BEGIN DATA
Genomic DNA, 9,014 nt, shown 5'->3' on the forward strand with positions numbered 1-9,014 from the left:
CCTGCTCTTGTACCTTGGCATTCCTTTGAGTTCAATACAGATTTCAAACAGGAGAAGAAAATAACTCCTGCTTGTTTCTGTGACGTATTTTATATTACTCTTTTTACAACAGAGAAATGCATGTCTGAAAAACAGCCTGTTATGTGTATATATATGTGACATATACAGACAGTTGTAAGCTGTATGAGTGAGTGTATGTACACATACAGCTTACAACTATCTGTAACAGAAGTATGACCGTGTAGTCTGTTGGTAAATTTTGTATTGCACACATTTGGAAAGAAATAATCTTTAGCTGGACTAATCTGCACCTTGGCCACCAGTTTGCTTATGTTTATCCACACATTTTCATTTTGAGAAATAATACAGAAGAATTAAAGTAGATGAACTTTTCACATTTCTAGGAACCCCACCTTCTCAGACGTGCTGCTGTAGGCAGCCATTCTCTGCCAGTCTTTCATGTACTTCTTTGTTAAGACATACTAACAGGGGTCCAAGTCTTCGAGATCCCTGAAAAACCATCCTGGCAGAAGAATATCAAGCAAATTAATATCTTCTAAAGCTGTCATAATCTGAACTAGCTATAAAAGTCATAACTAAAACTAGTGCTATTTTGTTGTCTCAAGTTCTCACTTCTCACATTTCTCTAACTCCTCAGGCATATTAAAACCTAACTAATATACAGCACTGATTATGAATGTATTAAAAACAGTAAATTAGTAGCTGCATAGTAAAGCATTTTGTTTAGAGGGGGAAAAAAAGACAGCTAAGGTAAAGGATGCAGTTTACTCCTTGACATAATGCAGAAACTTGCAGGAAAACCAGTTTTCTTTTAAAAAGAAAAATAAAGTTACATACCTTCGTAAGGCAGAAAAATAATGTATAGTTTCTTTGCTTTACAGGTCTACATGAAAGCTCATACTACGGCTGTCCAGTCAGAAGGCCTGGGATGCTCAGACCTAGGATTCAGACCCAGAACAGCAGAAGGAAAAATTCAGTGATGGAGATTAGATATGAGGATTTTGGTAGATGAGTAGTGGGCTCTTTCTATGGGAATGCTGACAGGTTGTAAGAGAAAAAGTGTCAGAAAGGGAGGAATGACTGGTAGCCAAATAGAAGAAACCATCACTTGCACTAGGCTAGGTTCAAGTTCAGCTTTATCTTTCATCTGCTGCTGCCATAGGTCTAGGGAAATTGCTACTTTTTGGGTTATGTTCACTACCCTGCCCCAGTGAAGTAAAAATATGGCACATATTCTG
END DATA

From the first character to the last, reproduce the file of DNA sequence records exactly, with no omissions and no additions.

Genomic DNA, 9,014 nt, shown 5'->3' on the forward strand with positions numbered 1-9,014 from the left:
CCTGCTCTTGTACCTTGGCATTCCTTTGAGTTCAATACAGATTTCAAACAGGAGAAGAAAATAACTCCTGCTTGTTTCTGTGACGTATTTTATATTACTCTTTTTACAACAGAGAAATGCATGTCTGAAAAACAGCCTGTTATGTGTATATATATGTGACATATACAGACAGTTGTAAGCTGTATGAGTGAGTGTATGTACACATACAGCTTACAACTATCTGTAACAGAAGTATGACCGTGTAGTCTGTTGGTAAATTTTGTATTGCACACATTTGGAAAGAAATAATCTTTAGCTGGACTAATCTGCACCTTGGCCACCAGTTTGCTTATGTTTATCCACACATTTTCATTTTGAGAAATAATACAGAAGAATTAAAGTAGATGAACTTTTCACATTTCTAGGAACCCCACCTTCTCAGACGTGCTGCTGTAGGCAGCCATTCTCTGCCAGTCTTTCATGTACTTCTTTGTTAAGACATACTAACAGGGGTCCAAGTCTTCGAGATCCCTGAAAAACCATCCTGGCAGAAGAATATCAAGCAAATTAATATCTTCTAAAGCTGTCATAATCTGAACTAGCTATAAAAGTCATAACTAAAACTAGTGCTATTTTGTTGTCTCAAGTTCTCACTTCTCACATTTCTCTAACTCCTCAGGCATATTAAAACCTAACTAATATACAGCACTGATTATGAATGTATTAAAAACAGTAAATTAGTAGCTGCATAGTAAAGCATTTTGTTTAGAGGGGGAAAAAAAGACAGCTAAGGTAAAGGATGCAGTTTACTCCTTGACATAATGCAGAAACTTGCAGGAAAACCAGTTTTCTTTTAAAAAGAAAAATAAAGTTACATACCTTCGTAAGGCAGAAAAATAATGTATAGTTTCTTTGCTTTACAGGTCTACATGAAAGCTCATACTACGGCTGTCCAGTCAGAAGGCCTGGGATGCTCAGACCTAGGATTCAGACCCAGAACAGCAGAAGGAAAAATTCAGTGATGGAGATTAGATATGAGGATTTTGGTAGATGAGTAGTGGGCTCTTTCTATGGGAATGCTGACAGGTTGTAAGAGAAAAAGTGTCAGAAAGGGAGGAATGACTGGTAGCCAAATAGAAGAAACCATCACTTGCACTAGGCTAGGTTCAAGTTCAGCTTTATCTTTCATCTGCTGCTGCCATAGGTCTAGGGAAATTGCTACTTTTTGGGTTATGTTCACTACCCTGCCCCAGTGAAGTAAAAATATGGCACATATTCTG